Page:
Activation is card based; each officer has a card plus there are 4 colour cards per side and an end of turn tiffin card. Playing cards will do the trick with court cards for officers, pip cards for the colours and the joker as tiffin. Counters might work better as a counter can be put against a unit when it is activated. It is easy to trackback the court cards used but sometimes the colour cards will be used for activations. When tiffin is drawn the pack is shuffled so there is a chance that a unit will only rarely activate. The pack does attempt to mitigate this with the colour cards. 2 cards can be used to activate a unit without the bonus of its officer or 3 for any un-activated officer. If tiffin is drawn with unspent colour cards these can be used to activate units that have not already been activated that turn; 1 card per unit. The colour cards are, however, in demand to pay for various bonuses that officers can give to their men so could well have been spent before tiffin. Another way to get units moving without cards is having higher ranking officers activate other units within their command range. This could get up to 4 formations moving, although without the officer bonuses. It does depend on the units being in the right place and the high ranking command cards coming out before the lower. A unit can only activate once per turn unless 4 colour cards are spent for a bonus ‘free’ activation.
Here the CSA are attacking an isolated hamlet. All the land to the edge of the board is light wood, the trees are for effect so will move about during the game to accommodate the troop models. There are 2 big cornfields and several smaller fenced-in fields. The downed fence in the Northwest does not impede movement. The USA have 2 deployment points on the centre road and West edge. The CSA have 3 deployment points to the East. The CSA need to capture the rearmost USA deployment point to win although driving either sides’ morale to 0 will also do the job. The force point totals are 84 and 83. The CSA bought an exploring officer, hence the additional deployment point. The USA have a wagon and priest who give a bonus for ammo and shock removal respectively. The 2 forces are similar, there are 8 fewer CSA stands as their units are marginally more expensive (8 versus 6 a unit).
On the first card draw the USA get 1 skirmisher down on the board. It deploys well forward to thwart any possible CSA flank attack. After 4 tiffin cards the CSA get their 2 big commands down and decide to call the skirmishes’ bluff. Already it seems that the Northern half of the game mat will see little action.
All the units are on table. The USA deployed 3 units at their forward deployment point but needing to stay close enough to that point and far enough from the CSA they ended up as more of a clump than a column. Shots from 2 enfilading CSA skirmish units has piled shock onto them. The USA formation has had to split into groups to face the skirmish threat but still lining up for a potentially devastating volley at the flank of the advancing CSA main force. The other USA formation has sensibly deployed well back by the point they are supposed to defend. The casualty markers are shock, 1 point for a man, 5 for a canon. Shock piles up slowly unless a unit is shot from the flank when shot results are doubled. It is hard to get rid off, burning one of an officer’s limited commands. If a level 1 officer (more probably a corporal) removes 1 point of shock he is done for his activation.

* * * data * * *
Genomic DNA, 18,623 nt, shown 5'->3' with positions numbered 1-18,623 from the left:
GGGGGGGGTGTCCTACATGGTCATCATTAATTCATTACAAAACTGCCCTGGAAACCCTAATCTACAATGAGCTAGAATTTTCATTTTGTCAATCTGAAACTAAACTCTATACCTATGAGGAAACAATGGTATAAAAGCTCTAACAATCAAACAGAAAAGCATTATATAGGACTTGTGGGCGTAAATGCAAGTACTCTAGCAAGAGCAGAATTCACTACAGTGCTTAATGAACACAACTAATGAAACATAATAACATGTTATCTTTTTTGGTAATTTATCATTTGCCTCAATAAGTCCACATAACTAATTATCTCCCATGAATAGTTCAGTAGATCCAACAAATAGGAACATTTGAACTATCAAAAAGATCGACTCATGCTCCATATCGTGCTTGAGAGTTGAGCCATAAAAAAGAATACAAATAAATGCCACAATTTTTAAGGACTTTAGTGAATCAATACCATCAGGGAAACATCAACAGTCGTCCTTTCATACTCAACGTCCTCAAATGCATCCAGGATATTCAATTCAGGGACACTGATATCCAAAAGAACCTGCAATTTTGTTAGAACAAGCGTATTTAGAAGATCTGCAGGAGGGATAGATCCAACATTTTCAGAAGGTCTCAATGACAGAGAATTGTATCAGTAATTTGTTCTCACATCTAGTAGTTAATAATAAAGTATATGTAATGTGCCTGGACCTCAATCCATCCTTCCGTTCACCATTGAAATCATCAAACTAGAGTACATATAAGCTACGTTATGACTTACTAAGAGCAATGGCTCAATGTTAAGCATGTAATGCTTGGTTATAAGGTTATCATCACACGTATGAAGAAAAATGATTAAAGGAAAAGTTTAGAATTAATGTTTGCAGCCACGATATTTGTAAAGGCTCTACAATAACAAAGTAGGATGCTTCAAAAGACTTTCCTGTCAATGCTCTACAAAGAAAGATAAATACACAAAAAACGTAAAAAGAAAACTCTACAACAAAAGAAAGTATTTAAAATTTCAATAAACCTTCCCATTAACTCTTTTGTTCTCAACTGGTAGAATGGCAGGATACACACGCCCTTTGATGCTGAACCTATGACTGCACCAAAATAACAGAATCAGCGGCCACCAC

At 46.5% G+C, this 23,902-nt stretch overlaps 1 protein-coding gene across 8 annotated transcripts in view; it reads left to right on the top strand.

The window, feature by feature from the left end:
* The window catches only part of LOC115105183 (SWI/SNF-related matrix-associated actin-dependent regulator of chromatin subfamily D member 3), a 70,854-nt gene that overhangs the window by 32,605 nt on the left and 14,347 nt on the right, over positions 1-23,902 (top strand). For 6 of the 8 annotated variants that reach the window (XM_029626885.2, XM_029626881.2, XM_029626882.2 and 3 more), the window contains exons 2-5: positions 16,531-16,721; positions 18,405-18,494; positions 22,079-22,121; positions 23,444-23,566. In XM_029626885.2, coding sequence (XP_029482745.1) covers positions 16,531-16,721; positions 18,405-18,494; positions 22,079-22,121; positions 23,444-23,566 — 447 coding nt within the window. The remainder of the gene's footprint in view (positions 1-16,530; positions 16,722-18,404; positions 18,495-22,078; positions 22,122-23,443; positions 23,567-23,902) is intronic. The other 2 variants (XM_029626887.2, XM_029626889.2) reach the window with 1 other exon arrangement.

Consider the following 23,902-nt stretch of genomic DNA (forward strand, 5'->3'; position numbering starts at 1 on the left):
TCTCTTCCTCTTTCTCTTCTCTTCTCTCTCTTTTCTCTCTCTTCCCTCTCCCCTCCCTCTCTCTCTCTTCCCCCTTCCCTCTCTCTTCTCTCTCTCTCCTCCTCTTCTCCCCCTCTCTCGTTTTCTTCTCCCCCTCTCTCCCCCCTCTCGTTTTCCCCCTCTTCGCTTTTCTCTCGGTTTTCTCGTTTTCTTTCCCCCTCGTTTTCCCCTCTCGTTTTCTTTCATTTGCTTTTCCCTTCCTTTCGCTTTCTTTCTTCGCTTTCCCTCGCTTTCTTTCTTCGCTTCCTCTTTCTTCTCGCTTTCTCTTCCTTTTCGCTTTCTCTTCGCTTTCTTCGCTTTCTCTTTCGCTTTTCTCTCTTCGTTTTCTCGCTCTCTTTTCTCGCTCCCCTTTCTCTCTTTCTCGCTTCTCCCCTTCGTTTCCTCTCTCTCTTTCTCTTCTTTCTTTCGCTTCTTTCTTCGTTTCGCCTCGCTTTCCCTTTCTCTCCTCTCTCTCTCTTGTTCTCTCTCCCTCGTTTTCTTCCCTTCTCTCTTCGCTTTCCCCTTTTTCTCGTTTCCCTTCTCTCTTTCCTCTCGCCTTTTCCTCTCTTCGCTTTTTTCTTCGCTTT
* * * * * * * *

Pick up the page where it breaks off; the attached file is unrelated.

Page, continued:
The USA troops in the village are in a pile of shock. One group has been driven back, another is behind a house that is now on fire. The main CSA line is taking fire and their supporting formation is lagging to the rear. The USA skirmishers are getting out of dodge or at least out of the cone of lead coming from the opposing main lines. At this point the chapter ended and the burning building collapsed.
The main lines are blazing away and the CSA is coming off worst, the CSA second line is coming into action but it will soak up some of the lead coming towards their colleagues in front. In the village incessant skirmisher fire has forced one USA group to break and run.
The CSA front finally breaks under heavy USA fire. In the village another house catches fire and the USA troops decide to vacate it. The CSA 2nd line attempts to rush the village and break the USA morale before the USA units there sort themselves out.
The CSA take the village with USA units running off in all directions. One 7 stand group has amassed an impressive 15 points of shock. The USA is now down to a morale of 2 but has moved up on the flank of the CSA force in the village.
The USA roll insanely badly for moving up in the village, the fence did not help. The CSA sort themselves out although their entire left is a mess.
Weight of firepower pushes the CSA out of the village. The USA even manage to reduce much of the shock on what is left of their force. They steadily advance flanking the CSA in the village and chasing the other retiring CSA troops. The CSA can do little more than rally. A chapter end event drives one of their groups off table and the CSA morale falls to 0. The USA morale was down to 1 but the CSA had run out of momentum to drive it down over the last few turns.
Mistakes were made on both sides. For the CSA it was bad luck having their outflanking deployment point largely closed down by USA skirmishers. Moving a formation from one side of the table to another could have taken the USA in the flank but that sort of re-jigging is hard slow work in Sharp Practice. The USA troops in the village were a mess from the start as there was not the space for the nice straight lines that you want. Thankfully they sorted it out before the CSA could capitalise on the situation.